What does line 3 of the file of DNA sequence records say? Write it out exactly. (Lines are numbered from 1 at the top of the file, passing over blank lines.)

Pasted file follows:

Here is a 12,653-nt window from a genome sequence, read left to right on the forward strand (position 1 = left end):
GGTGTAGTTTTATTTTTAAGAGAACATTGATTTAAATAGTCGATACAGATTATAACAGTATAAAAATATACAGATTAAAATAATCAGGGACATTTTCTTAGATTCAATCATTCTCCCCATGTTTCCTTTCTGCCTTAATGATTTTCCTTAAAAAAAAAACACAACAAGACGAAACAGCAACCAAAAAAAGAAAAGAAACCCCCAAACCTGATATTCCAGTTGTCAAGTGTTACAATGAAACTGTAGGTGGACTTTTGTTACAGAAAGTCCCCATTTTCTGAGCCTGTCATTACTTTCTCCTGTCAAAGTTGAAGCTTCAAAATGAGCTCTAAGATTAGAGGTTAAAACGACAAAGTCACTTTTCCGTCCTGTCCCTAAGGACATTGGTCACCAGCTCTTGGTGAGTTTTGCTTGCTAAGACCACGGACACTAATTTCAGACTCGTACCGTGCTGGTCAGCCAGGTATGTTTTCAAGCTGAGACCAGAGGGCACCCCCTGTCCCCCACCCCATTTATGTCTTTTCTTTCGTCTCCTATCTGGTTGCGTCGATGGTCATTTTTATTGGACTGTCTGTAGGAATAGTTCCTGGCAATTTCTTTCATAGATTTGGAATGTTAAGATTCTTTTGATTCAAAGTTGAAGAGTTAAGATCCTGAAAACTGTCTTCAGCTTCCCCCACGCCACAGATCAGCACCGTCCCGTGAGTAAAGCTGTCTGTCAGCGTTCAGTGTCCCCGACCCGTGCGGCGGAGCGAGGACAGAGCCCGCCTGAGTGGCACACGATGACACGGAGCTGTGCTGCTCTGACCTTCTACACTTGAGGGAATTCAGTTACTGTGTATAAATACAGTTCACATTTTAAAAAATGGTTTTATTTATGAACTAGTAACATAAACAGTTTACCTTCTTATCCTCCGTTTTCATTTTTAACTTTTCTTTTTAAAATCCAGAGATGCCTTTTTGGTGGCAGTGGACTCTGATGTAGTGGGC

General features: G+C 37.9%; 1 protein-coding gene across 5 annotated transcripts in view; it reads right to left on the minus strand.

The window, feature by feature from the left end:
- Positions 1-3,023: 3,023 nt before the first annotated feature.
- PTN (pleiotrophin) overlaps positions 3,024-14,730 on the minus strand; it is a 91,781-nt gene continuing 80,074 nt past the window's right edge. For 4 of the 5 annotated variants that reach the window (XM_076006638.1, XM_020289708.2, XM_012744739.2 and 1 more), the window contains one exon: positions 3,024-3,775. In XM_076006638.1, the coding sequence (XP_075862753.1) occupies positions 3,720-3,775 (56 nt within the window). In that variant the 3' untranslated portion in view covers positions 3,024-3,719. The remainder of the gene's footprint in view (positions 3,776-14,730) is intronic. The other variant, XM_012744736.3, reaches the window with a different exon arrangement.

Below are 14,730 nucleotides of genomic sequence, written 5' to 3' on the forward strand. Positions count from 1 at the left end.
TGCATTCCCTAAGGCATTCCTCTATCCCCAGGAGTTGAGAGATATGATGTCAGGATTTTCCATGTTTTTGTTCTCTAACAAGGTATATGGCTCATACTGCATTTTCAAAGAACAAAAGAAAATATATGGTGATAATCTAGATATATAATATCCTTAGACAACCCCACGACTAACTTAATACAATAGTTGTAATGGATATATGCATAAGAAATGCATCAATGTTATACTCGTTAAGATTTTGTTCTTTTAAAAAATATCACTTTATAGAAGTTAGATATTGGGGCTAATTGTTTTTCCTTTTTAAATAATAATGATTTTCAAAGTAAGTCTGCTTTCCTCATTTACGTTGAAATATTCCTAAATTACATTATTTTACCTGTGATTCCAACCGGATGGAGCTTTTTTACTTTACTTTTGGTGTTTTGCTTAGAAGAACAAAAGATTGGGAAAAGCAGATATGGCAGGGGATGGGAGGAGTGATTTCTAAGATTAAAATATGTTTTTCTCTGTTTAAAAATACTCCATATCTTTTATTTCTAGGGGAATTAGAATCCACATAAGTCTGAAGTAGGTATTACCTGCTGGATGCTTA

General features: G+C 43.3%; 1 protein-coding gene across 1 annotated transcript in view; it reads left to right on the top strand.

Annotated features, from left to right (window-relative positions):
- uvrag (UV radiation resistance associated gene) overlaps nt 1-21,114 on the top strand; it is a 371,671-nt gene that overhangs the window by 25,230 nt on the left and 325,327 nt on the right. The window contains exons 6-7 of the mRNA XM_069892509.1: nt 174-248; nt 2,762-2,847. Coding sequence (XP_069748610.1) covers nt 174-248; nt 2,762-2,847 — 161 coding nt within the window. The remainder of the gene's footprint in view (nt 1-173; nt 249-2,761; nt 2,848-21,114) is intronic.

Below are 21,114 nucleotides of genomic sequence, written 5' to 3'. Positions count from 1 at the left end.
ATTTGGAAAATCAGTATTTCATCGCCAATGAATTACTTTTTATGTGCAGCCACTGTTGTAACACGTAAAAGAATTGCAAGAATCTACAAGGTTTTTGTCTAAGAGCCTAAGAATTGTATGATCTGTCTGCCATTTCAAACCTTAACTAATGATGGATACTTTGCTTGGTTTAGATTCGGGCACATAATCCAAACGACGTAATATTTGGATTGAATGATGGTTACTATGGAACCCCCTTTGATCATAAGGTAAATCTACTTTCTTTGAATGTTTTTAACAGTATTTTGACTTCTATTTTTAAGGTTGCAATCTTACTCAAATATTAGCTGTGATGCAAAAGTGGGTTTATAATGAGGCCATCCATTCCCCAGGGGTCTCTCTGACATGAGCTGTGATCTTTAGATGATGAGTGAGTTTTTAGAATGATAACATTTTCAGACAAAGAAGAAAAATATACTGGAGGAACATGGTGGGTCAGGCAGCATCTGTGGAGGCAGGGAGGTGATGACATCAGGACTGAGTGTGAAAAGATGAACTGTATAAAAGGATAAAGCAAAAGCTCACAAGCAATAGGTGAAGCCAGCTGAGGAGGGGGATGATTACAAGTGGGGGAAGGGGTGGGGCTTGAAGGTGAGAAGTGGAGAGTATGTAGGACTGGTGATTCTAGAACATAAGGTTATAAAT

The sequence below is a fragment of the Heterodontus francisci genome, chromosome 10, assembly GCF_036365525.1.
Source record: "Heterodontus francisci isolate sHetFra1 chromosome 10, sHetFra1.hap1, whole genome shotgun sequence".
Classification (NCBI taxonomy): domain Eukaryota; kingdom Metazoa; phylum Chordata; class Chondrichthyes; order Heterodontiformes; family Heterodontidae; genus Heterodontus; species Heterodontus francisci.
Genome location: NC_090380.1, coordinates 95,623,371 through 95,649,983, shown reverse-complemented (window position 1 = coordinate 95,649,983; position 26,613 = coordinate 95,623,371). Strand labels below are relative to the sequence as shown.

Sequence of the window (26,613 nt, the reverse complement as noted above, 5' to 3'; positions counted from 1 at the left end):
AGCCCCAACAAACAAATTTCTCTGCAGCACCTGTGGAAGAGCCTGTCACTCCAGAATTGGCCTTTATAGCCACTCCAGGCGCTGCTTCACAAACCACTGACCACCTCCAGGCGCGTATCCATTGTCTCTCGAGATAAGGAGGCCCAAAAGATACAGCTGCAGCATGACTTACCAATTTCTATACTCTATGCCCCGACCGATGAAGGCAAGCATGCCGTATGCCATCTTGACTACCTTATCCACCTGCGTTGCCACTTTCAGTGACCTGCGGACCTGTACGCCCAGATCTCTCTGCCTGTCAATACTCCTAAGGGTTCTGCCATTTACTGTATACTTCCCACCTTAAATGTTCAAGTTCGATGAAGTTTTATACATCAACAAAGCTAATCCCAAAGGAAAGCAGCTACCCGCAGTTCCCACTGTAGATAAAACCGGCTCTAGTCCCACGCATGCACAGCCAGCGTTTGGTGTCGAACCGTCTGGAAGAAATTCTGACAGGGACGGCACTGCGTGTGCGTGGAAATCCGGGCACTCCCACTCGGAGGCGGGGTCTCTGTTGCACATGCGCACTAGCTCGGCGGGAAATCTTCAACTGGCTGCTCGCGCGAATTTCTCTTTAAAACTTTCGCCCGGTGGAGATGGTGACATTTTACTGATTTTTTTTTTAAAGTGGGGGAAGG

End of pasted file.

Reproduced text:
General features: G+C 37.9%; 1 protein-coding gene across 5 annotated transcripts in view; it reads right to left on the minus strand.